Copyright © 2015. Published by Elsevier B.V.
Behavioural brain research 04/2015; 289. DOI:10.1016/j.bbr.2015.04.043 · 3.03 Impact Factor
Available from: Miriam Annika Vogt
- "Thus, as demonstrated in hippocampal CA1 pyramidal cells, GLUA1- containing AMPA receptors are not critically involved in synaptic signal transmission, but they constitute a pool of extrasynaptic AMPA receptors that is necessary for activityinduced increases in synaptic transmission (Jensen et al, 2003; Zamanillo et al, 1999). Global GLUA1-deficient mice exhibit impairments in many different forms of learning and memory (for review see (Sanderson et al, 2008) as well as alterations in depressive and anxiety-like behaviors (Bannerman et al, 2004; Chourbaji et al, 2008c; Fitzgerald et al, 2010; Vekovischeva et al, 2004). Given the involvement of 5-HT in mood and anxiety, we hypothesised that these latter effects of the global Gria1 deletion involve changes in 5-HT function. "
[Show abstract] [Hide abstract]
ABSTRACT: Both the glutamatergic and serotonergic (5-HT) systems are implicated in the modulation of mood and anxiety. Descending cortical glutamatergic neurons regulate 5-HT neuronal activity in the midbrain raphe nuclei through α-amino-3-hydroxy-5-methyl-4-isoxazolepropionic acid (AMPA) and N-methyl-D-aspartate (NMDA) receptors. To analyze the functional role of GLUA1-containing AMPA receptors in serotonergic neurons, we used the Cre-ERT2/loxP-system for the conditional inactivation of the GLUA1 encoding Gria1 gene selectively in 5-HT neurons of adult mice. These Gria1(5-HT-/-) mice exhibited a distinct anxiety phenotype but showed no alterations in locomotion, depression-like behavior, or learning and memory. Increased anxiety-related behavior was associated with significant decreases in tryptophan hydroxylase 2 (TPH2) expression and activity, and subsequent reductions in tissue levels of 5-HT, its metabolite 5-hydroxyindoleacetic acid (5-HIAA) and norepinephrine in the raphe nuclei. However, TPH2 expression and activity as well as monoamine levels were unchanged in the projection areas of 5-HT neurons. Extracellular electrophysiological recordings of 5-HT neurons revealed that whilst α1-adrenoceptor-mediated excitation was unchanged, excitatory responses to AMPA were enhanced and the 5-HT1A autoreceptor-mediated inhibitory response to 5-HT was attenuated in Gria1(5-HT-/-) mice. Our data show that a loss of GLUA1 protein in 5-HT neurons enhances AMPA receptor function and leads to multiple local molecular and neurochemical changes in the raphe nuclei that dysregulate 5-HT neuronal activity and induce anxiety-like behavior.Neuropsychopharmacology accepted article preview online, 30 December 2014. doi:10.1038/npp.2014.332.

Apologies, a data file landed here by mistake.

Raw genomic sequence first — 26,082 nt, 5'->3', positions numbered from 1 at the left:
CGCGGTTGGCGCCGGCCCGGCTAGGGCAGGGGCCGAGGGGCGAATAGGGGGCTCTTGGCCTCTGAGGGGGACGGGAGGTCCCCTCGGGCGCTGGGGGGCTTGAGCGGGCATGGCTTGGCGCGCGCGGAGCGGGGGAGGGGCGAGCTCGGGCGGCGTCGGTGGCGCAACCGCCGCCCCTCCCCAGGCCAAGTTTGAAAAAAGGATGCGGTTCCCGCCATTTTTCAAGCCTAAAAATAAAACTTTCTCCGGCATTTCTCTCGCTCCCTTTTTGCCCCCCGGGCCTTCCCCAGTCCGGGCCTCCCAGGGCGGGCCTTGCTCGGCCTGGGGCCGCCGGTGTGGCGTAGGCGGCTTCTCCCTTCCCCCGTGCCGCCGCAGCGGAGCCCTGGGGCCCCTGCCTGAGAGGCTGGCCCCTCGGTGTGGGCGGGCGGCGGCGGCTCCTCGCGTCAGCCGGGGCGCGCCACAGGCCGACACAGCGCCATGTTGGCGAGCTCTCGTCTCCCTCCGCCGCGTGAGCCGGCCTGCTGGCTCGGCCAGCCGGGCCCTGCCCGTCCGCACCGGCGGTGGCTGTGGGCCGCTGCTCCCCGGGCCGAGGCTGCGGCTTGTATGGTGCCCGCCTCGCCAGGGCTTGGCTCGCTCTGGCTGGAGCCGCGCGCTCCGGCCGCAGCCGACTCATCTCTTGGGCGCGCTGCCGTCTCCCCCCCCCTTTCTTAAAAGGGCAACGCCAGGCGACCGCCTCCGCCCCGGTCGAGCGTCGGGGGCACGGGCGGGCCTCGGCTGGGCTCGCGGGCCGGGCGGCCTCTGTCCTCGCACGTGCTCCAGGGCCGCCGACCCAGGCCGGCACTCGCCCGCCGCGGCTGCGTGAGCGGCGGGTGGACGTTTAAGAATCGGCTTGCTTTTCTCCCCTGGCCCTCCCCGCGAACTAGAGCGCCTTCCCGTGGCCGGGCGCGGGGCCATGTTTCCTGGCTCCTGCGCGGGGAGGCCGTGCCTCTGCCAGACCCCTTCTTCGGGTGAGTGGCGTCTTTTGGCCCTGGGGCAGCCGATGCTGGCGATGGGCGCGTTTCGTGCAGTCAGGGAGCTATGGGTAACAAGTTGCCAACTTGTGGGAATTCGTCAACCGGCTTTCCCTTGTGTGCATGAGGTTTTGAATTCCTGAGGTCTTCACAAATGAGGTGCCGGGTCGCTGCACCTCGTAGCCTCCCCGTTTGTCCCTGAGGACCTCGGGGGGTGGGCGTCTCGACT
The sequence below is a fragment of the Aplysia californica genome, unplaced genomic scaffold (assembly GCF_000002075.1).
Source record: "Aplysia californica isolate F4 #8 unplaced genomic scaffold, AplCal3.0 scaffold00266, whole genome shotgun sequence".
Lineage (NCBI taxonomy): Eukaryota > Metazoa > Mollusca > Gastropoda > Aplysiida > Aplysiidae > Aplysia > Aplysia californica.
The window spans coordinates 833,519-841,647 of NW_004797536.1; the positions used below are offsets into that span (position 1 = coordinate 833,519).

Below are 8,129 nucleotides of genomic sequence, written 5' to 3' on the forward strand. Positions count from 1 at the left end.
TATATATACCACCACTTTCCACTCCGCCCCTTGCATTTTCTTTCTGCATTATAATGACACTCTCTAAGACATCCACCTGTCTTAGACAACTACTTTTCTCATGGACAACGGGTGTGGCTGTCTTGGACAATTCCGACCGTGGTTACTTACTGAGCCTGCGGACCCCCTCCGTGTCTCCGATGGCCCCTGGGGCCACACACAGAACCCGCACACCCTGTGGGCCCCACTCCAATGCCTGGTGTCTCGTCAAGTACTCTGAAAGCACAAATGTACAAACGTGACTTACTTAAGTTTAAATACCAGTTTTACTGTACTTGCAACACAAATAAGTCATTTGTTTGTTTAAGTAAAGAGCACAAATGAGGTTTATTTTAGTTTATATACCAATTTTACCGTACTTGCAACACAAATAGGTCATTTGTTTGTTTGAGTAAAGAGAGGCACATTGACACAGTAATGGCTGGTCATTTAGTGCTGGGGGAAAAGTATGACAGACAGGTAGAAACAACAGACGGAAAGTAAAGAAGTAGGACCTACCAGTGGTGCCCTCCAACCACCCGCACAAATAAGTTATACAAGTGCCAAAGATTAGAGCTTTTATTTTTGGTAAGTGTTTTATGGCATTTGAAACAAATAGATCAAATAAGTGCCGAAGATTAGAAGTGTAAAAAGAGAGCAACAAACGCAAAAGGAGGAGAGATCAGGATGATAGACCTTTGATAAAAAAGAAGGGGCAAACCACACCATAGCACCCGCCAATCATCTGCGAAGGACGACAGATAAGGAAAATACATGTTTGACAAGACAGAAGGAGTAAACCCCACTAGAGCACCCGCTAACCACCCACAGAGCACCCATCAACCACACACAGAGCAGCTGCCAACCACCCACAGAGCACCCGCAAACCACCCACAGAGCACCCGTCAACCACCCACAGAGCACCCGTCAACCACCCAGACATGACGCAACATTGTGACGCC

Neuropsychopharmacology: official publication of the American College of Neuropsychopharmacology 12/2014; 40(6). DOI:10.1038/npp.2014.332 · 7.05 Impact Factor
Available from: Miranda C. Staples